We thought our one-year anniversary was the perfect time to show you around upstairs. Both where we started and where we are now. Big thanks to Christine Rich (http://www.bestarlingtonhomes.com/) who gave us permission to use her pictures so you can see some “Befores” of our home. Most of the rooms in our house have come a long way since we moved in but we aren’t ready to call any of our rooms done. Trust me, there is a lot we are simply tolerating at the moment, but I’ll share all the rooms with you anyway:
We still have a loooooong way to go but we are excited with how far we have come in our first year as homeowners. We can’t wait to spill the beans on our basement renovation. I wonder what changes this year will bring.
**We now have a “Home” tab up above so check back to see our progress.
After months of avoiding the living room on weekend mornings (paper doesn’t do much to block direct sunlight), we decided to take the plunge on a permanent solution. We could have put curtains above the window moulding but that would have blocked the window seat whenever we closed the curtains, which would not only cut our functional seating but also would make our room feel smaller. We contemplated getting curtain rods specific to bay windows or installing blinds. Ultimately, we decided that we loved the look of plantation shutters in bay windows. They are by far the priciest option but we hope to stay in our house long enough to make it worthwhile. We even justified it as our splurge for the year….which ended up being overshadowed but that is another story for another day.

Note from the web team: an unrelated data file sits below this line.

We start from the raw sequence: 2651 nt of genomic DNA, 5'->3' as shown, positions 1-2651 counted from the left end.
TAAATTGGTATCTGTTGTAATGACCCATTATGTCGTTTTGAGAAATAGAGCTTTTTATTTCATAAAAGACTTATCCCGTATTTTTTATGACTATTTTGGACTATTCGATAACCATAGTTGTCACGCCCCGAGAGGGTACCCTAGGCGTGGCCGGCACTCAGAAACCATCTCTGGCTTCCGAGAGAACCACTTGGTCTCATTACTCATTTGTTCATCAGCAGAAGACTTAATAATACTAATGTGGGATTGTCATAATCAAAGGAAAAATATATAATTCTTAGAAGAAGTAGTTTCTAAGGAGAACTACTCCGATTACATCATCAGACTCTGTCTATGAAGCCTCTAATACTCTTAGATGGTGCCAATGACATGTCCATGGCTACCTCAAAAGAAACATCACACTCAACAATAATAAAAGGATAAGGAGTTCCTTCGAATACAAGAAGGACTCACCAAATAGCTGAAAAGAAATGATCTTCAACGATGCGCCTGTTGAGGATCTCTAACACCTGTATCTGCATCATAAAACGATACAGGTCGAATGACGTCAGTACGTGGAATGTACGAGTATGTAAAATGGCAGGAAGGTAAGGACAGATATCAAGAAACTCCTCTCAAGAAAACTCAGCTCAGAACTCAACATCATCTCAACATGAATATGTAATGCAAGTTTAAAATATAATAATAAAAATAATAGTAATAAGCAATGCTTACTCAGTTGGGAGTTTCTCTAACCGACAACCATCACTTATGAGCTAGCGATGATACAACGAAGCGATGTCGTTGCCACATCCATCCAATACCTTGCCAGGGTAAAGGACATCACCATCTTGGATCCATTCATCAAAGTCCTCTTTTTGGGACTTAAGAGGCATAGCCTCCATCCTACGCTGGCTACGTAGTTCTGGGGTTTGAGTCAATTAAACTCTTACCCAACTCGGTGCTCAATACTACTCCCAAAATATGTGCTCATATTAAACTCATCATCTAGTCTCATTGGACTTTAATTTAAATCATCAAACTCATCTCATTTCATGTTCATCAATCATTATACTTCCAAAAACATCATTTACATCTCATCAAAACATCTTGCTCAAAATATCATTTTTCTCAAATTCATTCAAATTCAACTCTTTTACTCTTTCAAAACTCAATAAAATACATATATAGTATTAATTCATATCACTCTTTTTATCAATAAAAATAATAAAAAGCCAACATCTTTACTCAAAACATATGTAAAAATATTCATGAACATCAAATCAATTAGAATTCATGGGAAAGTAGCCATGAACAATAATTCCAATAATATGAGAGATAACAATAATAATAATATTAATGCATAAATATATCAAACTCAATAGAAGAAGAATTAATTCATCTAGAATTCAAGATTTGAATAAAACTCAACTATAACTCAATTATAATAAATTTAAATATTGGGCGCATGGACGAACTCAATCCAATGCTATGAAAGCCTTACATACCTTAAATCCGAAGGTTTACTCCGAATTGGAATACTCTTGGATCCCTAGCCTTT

We got price estimates from two different companies and considered both vinyl and wood shutters. The company we chose charged the same price for vinyl and wood shutters. We floated the idea of only getting plantation shutters for the living room even though the original quote was for the living and dining room windows. They offered us 10% off the total quote if we did both rooms at once, and we signed on the dotted line.
As the shutters were being installed, we learned that nothing about our bay window was plumb. Not even the window seat was flat. The guys who came to install ended up trimming and shaving each shutter so they would fit our wonky windows. Before we added the shutters three of the five window pannels could be opened. We didn’t make a habit of opening them because we didn’t like the way the screens obscured our view and an open window without screens would make our indoor cats outdoor cats. However, it is always nice to have options. We were bummed when we first found out that the shutter trimming and shifting would block our ability to open all but one of the windows. In the end we couldn’t stay mad at our beautiful shutters long.
We have been living with our shutters for about five months now and haven’t yet felt the need to open our single functioning window. Regardless, it feels like a fare trade to be able to use our living room when the sun is out!
We purchased smoke and carbon monoxide detectors on the day we closed on our house, but it took us three weeks before we activated and installed them. So it came as quite a shock a few days later when the carbon monoxide detector started tweeting. It made a cute little double tweet sound that we soon learned to fear and loath. Seriously, that sweet little twitter could haunt my dreams.
After determining that double beep meant carbon monoxide and running a makeshift reliability test (taking the detector outside made it stop beeping and bringing it back in made it go off again), we called the non-emergency police number and evacuated the house along with the dinner I was in the middle of prepping.